Review: Laura B and the Moonlighters – Jump and Shout
Posted on: Sunday, Feb 7, 2010
LAURA B & THE MOONLIGHTERS
“JUMP AND SHOUT”
(El Toro Records: El Toro R&B 207)
Laura B & The Moonlighters are a seven-piece UK retro swing and blues combo, and this great album delivers, in the words of the album’s sub-title, ‘fourteen classic rhythm & blues jumpers & shouters’ – all impeccably played and great fun as well – and recorded live in the studio to capture the band’s live sound.
The band comprise Laura B (vocals), Paul Richardson (drums), Henri Herbert (keyboards), Steve Ball (double bass), Barry Few (trumpet), Alex Bland (baritone saxophone) and Evan Jones (alto and tenor saxophone) – the seasoned players, from many top retro bands, lock into the music behind Laura B’s sultry and enchanting vocals. The band don’t have a guitarist, most rare these days, but for sure, the music doesn’t suffer.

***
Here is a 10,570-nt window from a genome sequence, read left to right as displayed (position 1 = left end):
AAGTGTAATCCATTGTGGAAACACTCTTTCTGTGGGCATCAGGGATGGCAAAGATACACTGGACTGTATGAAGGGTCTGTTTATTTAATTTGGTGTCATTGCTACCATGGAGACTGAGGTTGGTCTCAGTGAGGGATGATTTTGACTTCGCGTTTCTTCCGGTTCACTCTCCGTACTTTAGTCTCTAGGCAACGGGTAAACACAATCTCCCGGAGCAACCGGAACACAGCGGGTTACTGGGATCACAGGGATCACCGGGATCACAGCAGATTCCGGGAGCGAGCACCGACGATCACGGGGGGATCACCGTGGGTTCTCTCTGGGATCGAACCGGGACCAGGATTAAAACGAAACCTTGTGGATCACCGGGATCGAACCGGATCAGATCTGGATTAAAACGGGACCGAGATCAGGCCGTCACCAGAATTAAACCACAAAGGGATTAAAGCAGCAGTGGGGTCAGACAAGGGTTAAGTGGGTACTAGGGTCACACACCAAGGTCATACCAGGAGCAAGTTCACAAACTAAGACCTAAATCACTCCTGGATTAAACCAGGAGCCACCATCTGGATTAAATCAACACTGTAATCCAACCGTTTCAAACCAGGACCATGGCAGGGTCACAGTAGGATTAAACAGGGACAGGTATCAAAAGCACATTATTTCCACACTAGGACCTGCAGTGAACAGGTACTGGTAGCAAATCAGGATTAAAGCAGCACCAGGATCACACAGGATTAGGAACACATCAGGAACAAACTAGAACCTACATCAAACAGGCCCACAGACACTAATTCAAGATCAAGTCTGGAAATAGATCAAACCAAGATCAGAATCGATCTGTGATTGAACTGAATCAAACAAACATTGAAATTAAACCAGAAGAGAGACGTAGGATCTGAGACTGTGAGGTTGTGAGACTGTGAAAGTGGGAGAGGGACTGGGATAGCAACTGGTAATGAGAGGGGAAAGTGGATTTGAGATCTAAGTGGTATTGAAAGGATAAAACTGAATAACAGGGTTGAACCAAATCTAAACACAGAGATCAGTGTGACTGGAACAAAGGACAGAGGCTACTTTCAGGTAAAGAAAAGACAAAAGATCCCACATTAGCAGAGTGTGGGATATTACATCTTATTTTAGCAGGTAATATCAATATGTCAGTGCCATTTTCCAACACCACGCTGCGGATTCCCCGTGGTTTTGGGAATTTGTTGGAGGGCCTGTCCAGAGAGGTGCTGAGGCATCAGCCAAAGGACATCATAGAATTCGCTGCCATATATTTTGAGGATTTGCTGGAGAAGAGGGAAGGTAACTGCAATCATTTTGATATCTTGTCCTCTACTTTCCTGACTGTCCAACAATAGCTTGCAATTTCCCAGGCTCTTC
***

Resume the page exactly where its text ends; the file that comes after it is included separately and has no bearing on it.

The opening “No Mama No Papa” sets the pace – the swinging horns, driving rhythm section and sweet vocals from the lady herself; the following “As Long As I’m Moving” is similarly paced, before the gospel feel of “Act Right”. Henri Herbert’s sparkling piano is to the fore on the rockin’ “Beer Bottle Boogie”, with the three man horn section absolutely terrific on this – indeed, as they are throughout.
The much-covered “That’s A Pretty Good Love” takes the band into jazzy territory, with some glorious trumpet from Barry Few; “Comes Love” is also in the same jazz-flavoured area, a nice smoky vocal from Laura B here, leading into the swing of the title cut, “Jump And Shout”, with the band firing on all cylinders!
Henri Herbert – also holding down the piano chair with The Cadillac Kings at the moment – displays some of his legendary boogie woogie on “Down By The River”, then switches to some tasteful organ on possibly the album’s highlight, the quite beautiful ballad, “Then You Can Tell Me Goodbye”, from the pen of John D. Loudermilk.
The album ends on a joyous note with the inspirational “On Revival Day” – with a sort of gospel meets Dixeland feel – a fitting end to a most enjoyable release from a fine British band, led by a marvellous singer – this comes highly recommended for those who love their retro music.
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